South Africa

South Africa is now committed to a constitutional democracy whose labour laws exceed ILO conventions, yet little improvement has been made in the quality of life of farm workers. Given that relationships between producers and workers are traditionally exploitative and paternalistic, where public regulation internationally and nationally has failed to shift this power imbalance, how can private regulation benefit farm workers? How can ethical trade in agricultural goods improve employment cond...read more

When democracy came to South Africa, those who fought in the guerrilla war against apartheid may have expected to return home as conquering heroes. But almost a decade after returning from exile, many are still struggling to find a constructive role for themselves, or even jobs. Neighbouring Zimbabwe, where war veterans have turned their anger on white farmers and opposition parties, has shown how frustrated ex-combatants can become a major source of instability.

Nelson Mandela, Kofi Annan and Thabo Mbeki - all three helped to find a dignified way out for the pharmaceutical giants. The finale on 19 April 2001 was described as an "amicable settlement." For some of those following the case closely, the end was a sort of anti-climax. It took the pharmaceutical industry three years to withdraw a case it had filed in the first place. There was no judgement. But had there been a judgement, which many expected to be in favour of the government, the world wou...read more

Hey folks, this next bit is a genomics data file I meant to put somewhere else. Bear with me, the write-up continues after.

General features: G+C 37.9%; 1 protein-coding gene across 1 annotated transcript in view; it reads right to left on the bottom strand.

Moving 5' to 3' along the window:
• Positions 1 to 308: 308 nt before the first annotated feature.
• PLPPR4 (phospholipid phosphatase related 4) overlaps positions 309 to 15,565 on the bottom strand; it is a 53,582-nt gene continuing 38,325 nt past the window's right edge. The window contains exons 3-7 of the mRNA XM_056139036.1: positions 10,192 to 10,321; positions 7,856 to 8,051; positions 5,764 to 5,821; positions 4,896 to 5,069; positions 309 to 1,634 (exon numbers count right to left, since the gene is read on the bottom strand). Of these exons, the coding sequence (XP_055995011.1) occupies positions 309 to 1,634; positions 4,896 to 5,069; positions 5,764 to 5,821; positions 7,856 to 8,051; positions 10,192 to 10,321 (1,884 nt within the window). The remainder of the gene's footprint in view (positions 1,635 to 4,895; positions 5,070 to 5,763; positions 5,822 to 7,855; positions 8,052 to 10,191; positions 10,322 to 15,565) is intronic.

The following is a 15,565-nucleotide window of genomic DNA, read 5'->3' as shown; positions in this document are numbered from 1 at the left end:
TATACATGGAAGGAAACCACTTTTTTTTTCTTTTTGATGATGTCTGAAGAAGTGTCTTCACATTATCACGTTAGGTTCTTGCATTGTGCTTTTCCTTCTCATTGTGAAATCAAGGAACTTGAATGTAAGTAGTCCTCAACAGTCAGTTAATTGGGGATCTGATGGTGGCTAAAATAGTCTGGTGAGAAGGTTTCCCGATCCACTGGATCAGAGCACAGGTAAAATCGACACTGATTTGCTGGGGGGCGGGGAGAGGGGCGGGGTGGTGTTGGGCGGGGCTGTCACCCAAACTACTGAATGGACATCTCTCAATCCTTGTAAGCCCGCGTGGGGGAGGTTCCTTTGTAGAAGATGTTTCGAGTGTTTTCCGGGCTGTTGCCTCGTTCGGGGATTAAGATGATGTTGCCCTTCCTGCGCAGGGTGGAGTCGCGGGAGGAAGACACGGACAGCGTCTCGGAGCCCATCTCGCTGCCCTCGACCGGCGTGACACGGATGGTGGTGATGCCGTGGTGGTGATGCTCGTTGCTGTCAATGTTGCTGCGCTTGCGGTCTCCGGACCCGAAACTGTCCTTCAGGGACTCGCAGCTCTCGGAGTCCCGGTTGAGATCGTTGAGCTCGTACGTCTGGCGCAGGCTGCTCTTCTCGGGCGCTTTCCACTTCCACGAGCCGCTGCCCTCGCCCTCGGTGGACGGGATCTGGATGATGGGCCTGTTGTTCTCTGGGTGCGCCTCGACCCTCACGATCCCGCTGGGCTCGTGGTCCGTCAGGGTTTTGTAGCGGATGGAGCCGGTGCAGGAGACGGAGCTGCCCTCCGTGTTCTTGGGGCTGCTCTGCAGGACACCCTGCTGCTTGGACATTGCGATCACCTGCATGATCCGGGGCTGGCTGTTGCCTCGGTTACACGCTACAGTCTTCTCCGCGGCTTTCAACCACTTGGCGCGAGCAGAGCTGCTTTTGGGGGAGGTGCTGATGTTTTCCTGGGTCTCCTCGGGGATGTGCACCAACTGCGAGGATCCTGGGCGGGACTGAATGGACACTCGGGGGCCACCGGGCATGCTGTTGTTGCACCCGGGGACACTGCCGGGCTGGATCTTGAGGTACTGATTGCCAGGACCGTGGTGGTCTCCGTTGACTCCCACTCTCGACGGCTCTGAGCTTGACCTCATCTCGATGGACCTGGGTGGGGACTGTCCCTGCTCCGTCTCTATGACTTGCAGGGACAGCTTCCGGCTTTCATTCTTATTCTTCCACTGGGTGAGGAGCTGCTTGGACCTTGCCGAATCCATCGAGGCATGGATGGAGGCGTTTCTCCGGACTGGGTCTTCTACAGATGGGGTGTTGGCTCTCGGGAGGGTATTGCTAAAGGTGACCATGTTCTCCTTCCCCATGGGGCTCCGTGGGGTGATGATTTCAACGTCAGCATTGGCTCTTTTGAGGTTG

Hosted by the University of Natal, the DISA project aims "to make accessible to scholars and researchers world-wide, South African material of high socio-political interest which would otherwise be difficult to locate and use." As part of that effort, DISA has recently announced the online availability of three South African journals: _Clarion Call_ (1982-91), _Pro Veritae_ (1962-77), and _Sas_ (1956-90). The journals page also lists a large number of additional titles that will be made avail...read more

The UK Tory trade and industry spokesman, Alan Duncan, was under pressure last night to explain his alleged involvement in an elaborate operation to bust UN oil sanctions against apartheid South Africa. The claims come from two fellow oil traders who claim to have personal knowledge of his career before he entered parliament.

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